08 January 2010
By Curtis C. Chen
Laura didn't notice the fog until it had eaten away an entire wall. She ran out of the bathroom, her hands still soapy and wet. Most of the building was gone, leaving only the hallway between her office and the executive washroom. There was nowhere else to go.
The fog swallowed her, and there was a moment of disorientation before Laura found herself in a featureless gray limbo.
"No," Laura groaned. "Not now!"
"Who are you?" said a familiar voice behind her.
Laura turned and saw a woman in pink pajamas. For Laura, it was like looking into a funhouse mirror and seeing an obese caricature of herself.
"This is definitely the strangest dream I've had in a long time," said the fat woman.
"It's not a dream," Laura said.
She lunged at the fat woman, who slipped out of Laura's soapy grasp and elbowed her down to the ground, then sat on her back and pinned her there.
"Well," the woman said, "at least physics works normally in this dream."
"It's not a dream!" Laura shouted.
The fog had first come for her in college, and that first switch had been the most traumatic. It wasn't just killing her doppelganger, who wouldn't stop screaming. Going from her own dorm room to a cramped studio apartment shared with a boorish husband and two screaming brats had been a tremendous shock.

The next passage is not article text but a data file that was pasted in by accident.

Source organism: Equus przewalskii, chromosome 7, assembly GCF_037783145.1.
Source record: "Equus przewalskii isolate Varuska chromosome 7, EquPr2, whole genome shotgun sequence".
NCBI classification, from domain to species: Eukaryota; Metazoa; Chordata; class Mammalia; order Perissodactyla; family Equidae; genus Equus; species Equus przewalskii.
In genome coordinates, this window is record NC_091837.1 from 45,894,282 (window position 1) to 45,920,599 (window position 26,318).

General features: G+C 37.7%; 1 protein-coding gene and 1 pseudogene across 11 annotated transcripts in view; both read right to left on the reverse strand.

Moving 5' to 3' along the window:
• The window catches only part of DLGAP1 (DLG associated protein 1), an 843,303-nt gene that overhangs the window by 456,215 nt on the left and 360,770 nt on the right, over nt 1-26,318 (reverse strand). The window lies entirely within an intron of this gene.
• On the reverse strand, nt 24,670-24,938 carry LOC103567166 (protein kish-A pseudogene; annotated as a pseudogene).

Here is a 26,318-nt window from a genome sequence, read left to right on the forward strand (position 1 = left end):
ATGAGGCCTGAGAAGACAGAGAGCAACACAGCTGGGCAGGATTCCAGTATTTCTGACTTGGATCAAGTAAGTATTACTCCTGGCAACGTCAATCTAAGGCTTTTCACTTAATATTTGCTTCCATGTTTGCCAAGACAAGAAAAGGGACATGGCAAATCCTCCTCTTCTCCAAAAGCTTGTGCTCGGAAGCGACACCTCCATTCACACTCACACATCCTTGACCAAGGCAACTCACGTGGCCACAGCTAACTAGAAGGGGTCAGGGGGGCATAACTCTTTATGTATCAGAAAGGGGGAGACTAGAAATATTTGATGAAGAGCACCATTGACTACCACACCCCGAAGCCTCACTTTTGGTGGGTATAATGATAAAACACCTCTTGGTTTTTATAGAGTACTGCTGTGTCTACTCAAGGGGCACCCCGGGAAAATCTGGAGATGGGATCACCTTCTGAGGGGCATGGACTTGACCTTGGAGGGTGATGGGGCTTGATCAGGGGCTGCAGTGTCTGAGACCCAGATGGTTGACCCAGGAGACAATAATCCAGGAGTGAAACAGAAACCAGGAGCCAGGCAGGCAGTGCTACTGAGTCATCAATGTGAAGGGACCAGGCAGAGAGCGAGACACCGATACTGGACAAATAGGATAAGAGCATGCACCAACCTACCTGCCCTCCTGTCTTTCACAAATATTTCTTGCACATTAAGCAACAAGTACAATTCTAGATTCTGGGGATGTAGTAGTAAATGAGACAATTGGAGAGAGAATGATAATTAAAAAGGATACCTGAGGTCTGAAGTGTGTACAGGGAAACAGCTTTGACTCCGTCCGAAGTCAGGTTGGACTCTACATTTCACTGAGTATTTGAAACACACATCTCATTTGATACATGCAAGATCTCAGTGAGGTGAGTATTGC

She had suffered in that life for two long years before the fog appeared a second time. Laura had no idea where the fog came from. She only knew what it did. Every time she dispatched one of her other selves, she got to take over that other's life.
Laura did her best to fit into each new life and forget the often terrifying battles to the death she fought in limbo. For nearly a decade, the lives she won had gotten progressively better. And then the fog had stopped coming.
But now it had returned, and here was this fat-housewife version of Laura. If Laura killed her, Laura would have to take over that miserable existence. That was how the fog worked; whichever Laura survived limbo got sucked into the other's universe.
"Kill me," Laura said.
"I know this is confusing," Laura said slowly. "Only one of us can leave this place—"
"I'm not hard of hearing," said the fat woman. "I understood what you said. But why should I kill you? We just have to wait for the fog to clear."
Laura gaped. "You've been here before?"
"Sure," the fat woman said. "I was a little confused this time, because I was sleeping, but—wait a minute!" She looked down at Laura. "Are you telling me you've never merged before?"
"Merged?" Laura said, her voice cracking.
The fat woman grabbed Laura's hand and squeezed. "You're going to love the kids."
"I don't want to die," Laura sobbed. When had she started crying?
"Don't be silly," said the fat woman. "We're both going to live."
The fog retreated, and a new world came for them.
Photo: view of morning fog from Sea Lion Caves in Florence, Oregon, October, 2009.